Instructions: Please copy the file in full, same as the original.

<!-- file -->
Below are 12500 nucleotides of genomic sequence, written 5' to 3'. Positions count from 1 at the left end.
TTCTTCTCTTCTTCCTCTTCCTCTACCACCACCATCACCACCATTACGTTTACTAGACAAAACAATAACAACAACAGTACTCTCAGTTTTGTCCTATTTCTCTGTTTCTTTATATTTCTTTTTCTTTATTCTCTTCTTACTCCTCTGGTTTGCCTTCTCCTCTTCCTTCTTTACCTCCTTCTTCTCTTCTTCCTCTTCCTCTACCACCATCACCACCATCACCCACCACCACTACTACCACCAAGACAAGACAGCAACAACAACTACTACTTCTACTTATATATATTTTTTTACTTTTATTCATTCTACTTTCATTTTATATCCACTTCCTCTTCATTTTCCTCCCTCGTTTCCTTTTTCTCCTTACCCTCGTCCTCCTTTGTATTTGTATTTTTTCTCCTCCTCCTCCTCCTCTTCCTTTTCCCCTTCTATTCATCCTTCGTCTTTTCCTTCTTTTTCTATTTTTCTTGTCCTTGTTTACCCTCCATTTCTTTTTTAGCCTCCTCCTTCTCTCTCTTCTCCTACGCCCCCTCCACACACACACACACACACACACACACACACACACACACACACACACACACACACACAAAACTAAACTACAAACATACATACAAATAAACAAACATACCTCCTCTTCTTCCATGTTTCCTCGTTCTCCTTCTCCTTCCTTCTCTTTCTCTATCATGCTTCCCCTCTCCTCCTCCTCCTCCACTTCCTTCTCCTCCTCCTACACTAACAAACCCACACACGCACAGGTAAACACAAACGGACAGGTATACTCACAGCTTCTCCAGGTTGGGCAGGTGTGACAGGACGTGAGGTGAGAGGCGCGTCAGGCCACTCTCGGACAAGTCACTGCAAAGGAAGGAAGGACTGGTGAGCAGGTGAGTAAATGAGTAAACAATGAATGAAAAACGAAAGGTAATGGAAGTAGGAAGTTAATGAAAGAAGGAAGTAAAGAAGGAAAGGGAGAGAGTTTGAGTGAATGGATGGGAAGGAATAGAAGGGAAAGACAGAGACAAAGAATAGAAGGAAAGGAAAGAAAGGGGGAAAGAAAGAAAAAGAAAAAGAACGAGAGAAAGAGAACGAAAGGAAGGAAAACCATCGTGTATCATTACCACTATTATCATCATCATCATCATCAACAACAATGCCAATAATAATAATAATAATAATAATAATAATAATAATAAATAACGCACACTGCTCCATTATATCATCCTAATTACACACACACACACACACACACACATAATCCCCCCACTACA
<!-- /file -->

Below are 12500 nucleotides of genomic sequence, written 5' to 3'. Positions count from 1 at the left end.
TTCTTCTCTTCTTCCTCTTCCTCTACCACCACCATCACCACCATTACGTTTACTAGACAAAACAATAACAACAACAGTACTCTCAGTTTTGTCCTATTTCTCTGTTTCTTTATATTTCTTTTTCTTTATTCTCTTCTTACTCCTCTGGTTTGCCTTCTCCTCTTCCTTCTTTACCTCCTTCTTCTCTTCTTCCTCTTCCTCTACCACCATCACCACCATCACCCACCACCACTACTACCACCAAGACAAGACAGCAACAACAACTACTACTTCTACTTATATATATTTTTTTACTTTTATTCATTCTACTTTCATTTTATATCCACTTCCTCTTCATTTTCCTCCCTCGTTTCCTTTTTCTCCTTACCCTCGTCCTCCTTTGTATTTGTATTTTTTCTCCTCCTCCTCCTCCTCTTCCTTTTCCCCTTCTATTCATCCTTCGTCTTTTCCTTCTTTTTCTATTTTTCTTGTCCTTGTTTACCCTCCATTTCTTTTTTAGCCTCCTCCTTCTCTCTCTTCTCCTACGCCCCCTCCACACACACACACACACACACACACACACACACACACACACACACACACACACACACAAAACTAAACTACAAACATACATACAAATAAACAAACATACCTCCTCTTCTTCCATGTTTCCTCGTTCTCCTTCTCCTTCCTTCTCTTTCTCTATCATGCTTCCCCTCTCCTCCTCCTCCTCCACTTCCTTCTCCTCCTCCTACACTAACAAACCCACACACGCACAGGTAAACACAAACGGACAGGTATACTCACAGCTTCTCCAGGTTGGGCAGGTGTGACAGGACGTGAGGTGAGAGGCGCGTCAGGCCACTCTCGGACAAGTCACTGCAAAGGAAGGAAGGACTGGTGAGCAGGTGAGTAAATGAGTAAACAATGAATGAAAAACGAAAGGTAATGGAAGTAGGAAGTTAATGAAAGAAGGAAGTAAAGAAGGAAAGGGAGAGAGTTTGAGTGAATGGATGGGAAGGAATAGAAGGGAAAGACAGAGACAAAGAATAGAAGGAAAGGAAAGAAAGGGGGAAAGAAAGAAAAAGAAAAAGAACGAGAGAAAGAGAACGAAAGGAAGGAAAACCATCGTGTATCATTACCACTATTATCATCATCATCATCATCAACAACAATGCCAATAATAATAATAATAATAATAATAATAATAATAATAAATAACGCACACTGCTCCATTATATCATCCTAATTACACACACACACACACACACACACATAATCCCCCCACTACA